The Weird Money Thing You Do That Puts Your Relationship At MAJOR Risk

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credit scores and relationships
Buzz, Love

Mo' money, mo' problems...

While you were focused on your sex life and how you handle arguments, it turns out that there could be something else putting your relationship at risk.

Most children of divorced parents can tell you that finances were a big theme in their mom and dad’s after-dinner arguments. So, if you really want to keep your relationship on steady ground, here is the one weird money thing that could be sending your love boat towards the rocks.

What is it? Your credit score. Bam, that might have hit you hard because as most people will agree that the credit score monster always seems to be popping in to ruin your day.

Credit scores aren’t the most romantic of topics to bring up over a candlelit dinner. However, it’s an important topic and one that needs to be had sooner rather than later.

When speaking about credit scores and relationships, Mike Cetera, a Bankrate.com credit analyst, said, “It shouldn’t be a confrontation, especially if you suspect your partner has weaker credit than you do. Instead, start a more lighthearted conversation about money in general. Something like, ‘My friend’s boyfriend is having a hard time keeping up with his bills. Not being able to pay on time really scares me... what do you think?’ will get you started without accusing anyone of anything.”

You’ll start to get a sense of your partner’s money philosophy, as well as feel comfortable sharing your own experiences. “You shouldn’t move in with or marry someone without having a solid understanding of both their debts and their spending habits,” Cetera continues.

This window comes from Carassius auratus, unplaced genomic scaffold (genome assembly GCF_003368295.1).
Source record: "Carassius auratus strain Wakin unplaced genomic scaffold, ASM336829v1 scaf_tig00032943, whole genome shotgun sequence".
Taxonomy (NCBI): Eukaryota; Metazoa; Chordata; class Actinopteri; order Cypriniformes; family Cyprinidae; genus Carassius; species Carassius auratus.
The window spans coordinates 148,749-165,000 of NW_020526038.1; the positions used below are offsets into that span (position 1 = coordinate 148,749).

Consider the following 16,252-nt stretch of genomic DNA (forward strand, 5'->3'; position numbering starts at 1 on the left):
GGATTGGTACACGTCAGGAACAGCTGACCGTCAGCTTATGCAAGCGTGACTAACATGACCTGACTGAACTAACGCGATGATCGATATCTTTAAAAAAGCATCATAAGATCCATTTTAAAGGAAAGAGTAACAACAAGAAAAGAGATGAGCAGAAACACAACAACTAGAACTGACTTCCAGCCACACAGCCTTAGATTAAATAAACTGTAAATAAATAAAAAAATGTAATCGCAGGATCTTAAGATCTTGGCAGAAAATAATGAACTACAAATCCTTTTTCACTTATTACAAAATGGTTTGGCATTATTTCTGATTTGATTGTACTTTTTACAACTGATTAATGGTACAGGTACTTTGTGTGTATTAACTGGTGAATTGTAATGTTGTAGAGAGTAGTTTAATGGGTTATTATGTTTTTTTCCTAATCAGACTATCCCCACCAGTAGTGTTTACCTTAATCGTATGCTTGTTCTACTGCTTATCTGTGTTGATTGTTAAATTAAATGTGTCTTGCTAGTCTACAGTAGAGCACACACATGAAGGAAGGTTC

So, what happens if you have a bad credit score?

Cetera says, “Difficulty getting a mortgage is often highlighted as the biggest impact of bad credit, but the reach goes much farther. Landlords frequently check credit before approving a lease, so you may not even be able to rent a home. And if your credit is bad, your utility companies may require that you put down a security deposit.”

A bad credit score can also put you in a poor position when it comes to applying for jobs and obtaining a vehicle.

While dating someone with bad credit isn’t all that bad, since you can put everything in your name, it does require you to take a lot more risk. So, if you’re looking at your credit score and starting to realize that it may be costing you dates, you’ll want to work on raising it.

Cetera gives some suggestions for what you can do.

1. Pay your bills on time.

“Your payment history accounts for 35 percent of your credit score, so if you pay bills late (or not at all), your score will be greatly reduced.” 

2. Be careful about how much you owe.

“The amount of debt you have accounts for 30 percent of your score. A lot of debt doesn’t always mean you’ll have a low score, but it’s important to strike a balance between how much credit you have available and how much you use. Maxing out a $5,000 credit card limit will give you a much lower score than someone who owes $5,000 but has a $20,000 credit limit.”

3. Discuss having a joint bank account.

And, if you are having the credit score talk, you might as well throw in the inevitable, joint bank account talk, too.

“Your traditional credit scores will not be affected if you and your partner open a joint account, as your credit score is focused only on your access to credit, payment history, and debt. However, if you and your partner decide not to have a joint account, make sure to still have a thorough discussion about your financial history and spending habits, as if your partner has a bad credit score or is secretive with money, it’s a big red flag.”

Take a moment to relax and breath. Talking about finances with your partner is no big deal. In fact, it’s kind of a sign that your relationship is at the maturity level that it should be.

 

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